A corollary of Euripides states, “Those whom the gods would destroy they first make greedy.”
The gold leaf has come off the doorknobs at Goldman Sachs. The Securities and Exchange Commission recently filed a civil fraud charge against GS. The SEC claimed that GS failed to disclose vital information to buyers of a synthetic CDO created for, and with the involvement of its client, John Paulsen. The case has led to a vocal exchange in the media and blogosphere. Defenders of Wall Street say the SEC has a weak case at best. Those of the SEC say that GS is guilty and, even if GS were to be acquitted in a jury trial, behaved unethically.
The best comment I’ve read so far, with which I largely agree, is “10 Things You Don’t Know (or were misinformed) About the GS Case,” posted by Barry Ritholtz on April 23, 2010. He has offered to bet anyone $1,000 that GS will lose in court or settle, with the winnings to go to the charity of the winner’s choice.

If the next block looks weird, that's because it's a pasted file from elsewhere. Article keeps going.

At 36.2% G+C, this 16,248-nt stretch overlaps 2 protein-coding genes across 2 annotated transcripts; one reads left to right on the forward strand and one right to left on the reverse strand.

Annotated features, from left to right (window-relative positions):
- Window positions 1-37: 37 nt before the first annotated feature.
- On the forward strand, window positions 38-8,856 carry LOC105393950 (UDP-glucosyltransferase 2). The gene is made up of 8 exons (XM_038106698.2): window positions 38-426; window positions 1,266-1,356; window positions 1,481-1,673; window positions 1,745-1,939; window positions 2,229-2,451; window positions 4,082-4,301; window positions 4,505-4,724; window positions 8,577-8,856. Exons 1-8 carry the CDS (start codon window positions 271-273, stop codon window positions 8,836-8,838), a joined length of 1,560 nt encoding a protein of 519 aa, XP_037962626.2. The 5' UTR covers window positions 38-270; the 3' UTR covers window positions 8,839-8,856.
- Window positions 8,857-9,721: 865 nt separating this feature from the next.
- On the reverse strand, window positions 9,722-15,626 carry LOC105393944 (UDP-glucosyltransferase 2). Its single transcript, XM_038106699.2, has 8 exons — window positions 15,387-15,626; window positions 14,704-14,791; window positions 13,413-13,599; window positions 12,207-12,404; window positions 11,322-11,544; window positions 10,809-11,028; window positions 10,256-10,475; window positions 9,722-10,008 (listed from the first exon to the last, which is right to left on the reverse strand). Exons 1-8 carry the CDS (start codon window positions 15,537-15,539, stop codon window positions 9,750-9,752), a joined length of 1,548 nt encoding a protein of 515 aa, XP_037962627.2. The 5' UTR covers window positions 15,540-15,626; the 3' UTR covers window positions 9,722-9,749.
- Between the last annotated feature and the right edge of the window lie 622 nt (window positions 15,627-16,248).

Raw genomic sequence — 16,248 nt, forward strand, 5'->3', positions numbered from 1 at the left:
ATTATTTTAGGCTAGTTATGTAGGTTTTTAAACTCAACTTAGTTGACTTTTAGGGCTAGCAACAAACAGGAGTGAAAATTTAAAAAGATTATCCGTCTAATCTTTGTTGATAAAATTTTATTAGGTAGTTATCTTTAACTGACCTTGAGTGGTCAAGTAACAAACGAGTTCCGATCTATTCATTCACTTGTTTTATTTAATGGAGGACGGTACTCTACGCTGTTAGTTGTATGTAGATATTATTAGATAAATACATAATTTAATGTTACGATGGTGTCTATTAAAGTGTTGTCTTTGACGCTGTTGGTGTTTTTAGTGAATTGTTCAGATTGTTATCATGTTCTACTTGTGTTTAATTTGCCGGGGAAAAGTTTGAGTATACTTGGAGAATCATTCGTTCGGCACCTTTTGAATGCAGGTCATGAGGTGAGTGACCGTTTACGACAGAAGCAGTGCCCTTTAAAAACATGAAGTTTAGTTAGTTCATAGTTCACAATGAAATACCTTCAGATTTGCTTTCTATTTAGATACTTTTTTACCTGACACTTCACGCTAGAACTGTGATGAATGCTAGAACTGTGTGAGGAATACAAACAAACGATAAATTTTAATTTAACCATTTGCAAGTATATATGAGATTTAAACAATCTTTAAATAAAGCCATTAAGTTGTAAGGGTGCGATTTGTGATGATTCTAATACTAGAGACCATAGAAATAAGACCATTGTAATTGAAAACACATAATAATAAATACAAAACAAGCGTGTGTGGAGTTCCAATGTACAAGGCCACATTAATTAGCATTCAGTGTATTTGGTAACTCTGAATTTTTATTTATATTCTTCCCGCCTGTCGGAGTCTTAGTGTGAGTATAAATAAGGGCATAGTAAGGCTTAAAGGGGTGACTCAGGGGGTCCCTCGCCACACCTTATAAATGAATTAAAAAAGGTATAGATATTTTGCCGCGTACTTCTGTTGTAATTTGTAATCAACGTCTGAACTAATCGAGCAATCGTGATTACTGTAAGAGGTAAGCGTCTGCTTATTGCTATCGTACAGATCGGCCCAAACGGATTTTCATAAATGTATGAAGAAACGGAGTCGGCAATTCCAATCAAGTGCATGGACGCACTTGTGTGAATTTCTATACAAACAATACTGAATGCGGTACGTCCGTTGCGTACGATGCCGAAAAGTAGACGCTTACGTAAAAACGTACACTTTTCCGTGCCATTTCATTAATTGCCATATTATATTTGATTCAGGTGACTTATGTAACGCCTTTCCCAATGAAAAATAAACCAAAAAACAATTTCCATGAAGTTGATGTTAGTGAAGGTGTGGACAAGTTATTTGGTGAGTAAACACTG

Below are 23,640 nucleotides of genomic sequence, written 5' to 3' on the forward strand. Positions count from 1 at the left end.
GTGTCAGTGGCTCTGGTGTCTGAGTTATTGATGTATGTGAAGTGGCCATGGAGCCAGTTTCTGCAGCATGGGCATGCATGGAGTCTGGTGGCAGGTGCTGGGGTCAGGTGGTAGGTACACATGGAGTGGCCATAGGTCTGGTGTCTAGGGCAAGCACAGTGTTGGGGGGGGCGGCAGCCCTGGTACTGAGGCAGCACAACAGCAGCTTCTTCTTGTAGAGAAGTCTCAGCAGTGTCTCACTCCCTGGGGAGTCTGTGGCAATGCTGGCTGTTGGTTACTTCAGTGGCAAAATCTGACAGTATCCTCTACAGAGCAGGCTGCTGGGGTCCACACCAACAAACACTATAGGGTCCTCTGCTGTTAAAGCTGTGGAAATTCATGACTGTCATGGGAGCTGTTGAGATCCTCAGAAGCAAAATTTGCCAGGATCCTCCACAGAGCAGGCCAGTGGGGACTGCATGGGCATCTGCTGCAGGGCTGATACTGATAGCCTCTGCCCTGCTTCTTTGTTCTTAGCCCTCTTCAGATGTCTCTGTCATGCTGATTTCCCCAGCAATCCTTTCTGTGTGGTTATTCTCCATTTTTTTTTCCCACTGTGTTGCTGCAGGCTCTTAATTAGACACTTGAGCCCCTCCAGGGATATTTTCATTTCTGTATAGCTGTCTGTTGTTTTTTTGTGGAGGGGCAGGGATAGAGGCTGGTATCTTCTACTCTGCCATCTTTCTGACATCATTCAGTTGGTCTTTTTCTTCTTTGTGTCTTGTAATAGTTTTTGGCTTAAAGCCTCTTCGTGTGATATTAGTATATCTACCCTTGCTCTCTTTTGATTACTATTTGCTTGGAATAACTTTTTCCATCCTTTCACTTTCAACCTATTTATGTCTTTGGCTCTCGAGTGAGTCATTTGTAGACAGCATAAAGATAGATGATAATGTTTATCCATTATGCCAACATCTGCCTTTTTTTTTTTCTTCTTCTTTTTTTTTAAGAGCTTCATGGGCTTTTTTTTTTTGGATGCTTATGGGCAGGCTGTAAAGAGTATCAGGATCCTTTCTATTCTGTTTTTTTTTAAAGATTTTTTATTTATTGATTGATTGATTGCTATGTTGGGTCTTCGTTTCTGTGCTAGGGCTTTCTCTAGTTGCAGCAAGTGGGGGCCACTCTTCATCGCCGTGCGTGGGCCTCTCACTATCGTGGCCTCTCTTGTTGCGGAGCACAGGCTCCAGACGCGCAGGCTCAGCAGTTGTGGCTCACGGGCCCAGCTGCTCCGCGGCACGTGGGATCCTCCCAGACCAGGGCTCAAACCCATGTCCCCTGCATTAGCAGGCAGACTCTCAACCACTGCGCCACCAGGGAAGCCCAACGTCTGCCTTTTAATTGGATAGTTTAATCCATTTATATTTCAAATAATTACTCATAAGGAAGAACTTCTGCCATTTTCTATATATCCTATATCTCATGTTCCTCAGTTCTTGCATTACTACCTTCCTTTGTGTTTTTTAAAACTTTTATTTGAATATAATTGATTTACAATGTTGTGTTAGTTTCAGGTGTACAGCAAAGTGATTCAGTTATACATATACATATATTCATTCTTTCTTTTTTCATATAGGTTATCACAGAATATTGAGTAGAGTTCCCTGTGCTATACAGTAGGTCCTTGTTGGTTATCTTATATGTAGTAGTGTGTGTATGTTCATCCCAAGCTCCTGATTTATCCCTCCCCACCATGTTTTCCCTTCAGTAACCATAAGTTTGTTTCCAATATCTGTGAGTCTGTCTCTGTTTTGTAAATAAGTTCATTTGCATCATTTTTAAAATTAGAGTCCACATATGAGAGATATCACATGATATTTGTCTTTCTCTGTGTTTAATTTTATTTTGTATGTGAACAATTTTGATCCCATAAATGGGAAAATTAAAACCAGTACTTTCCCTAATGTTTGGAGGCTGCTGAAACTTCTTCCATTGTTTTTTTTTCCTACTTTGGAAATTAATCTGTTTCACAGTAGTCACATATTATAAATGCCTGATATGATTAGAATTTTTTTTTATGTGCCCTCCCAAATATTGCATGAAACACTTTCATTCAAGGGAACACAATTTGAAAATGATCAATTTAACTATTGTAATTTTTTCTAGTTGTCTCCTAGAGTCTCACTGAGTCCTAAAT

Universities are all about truth, ethics, and justice. During apartheid, students and faculty demonstrated against investments in South Africa. Ditto for other important social causes. I have yet to read of a student and/or faculty demonstration demanding that universities divest themselves from GS. Perhaps one reason is that most universities do not disclose individual holdings in their endowments. I wonder how many, if any, graduate schools of business will return gifts to GS if the firm is found guilty, especially that the newest courses found in GSB curricula are about ethics (and the environment).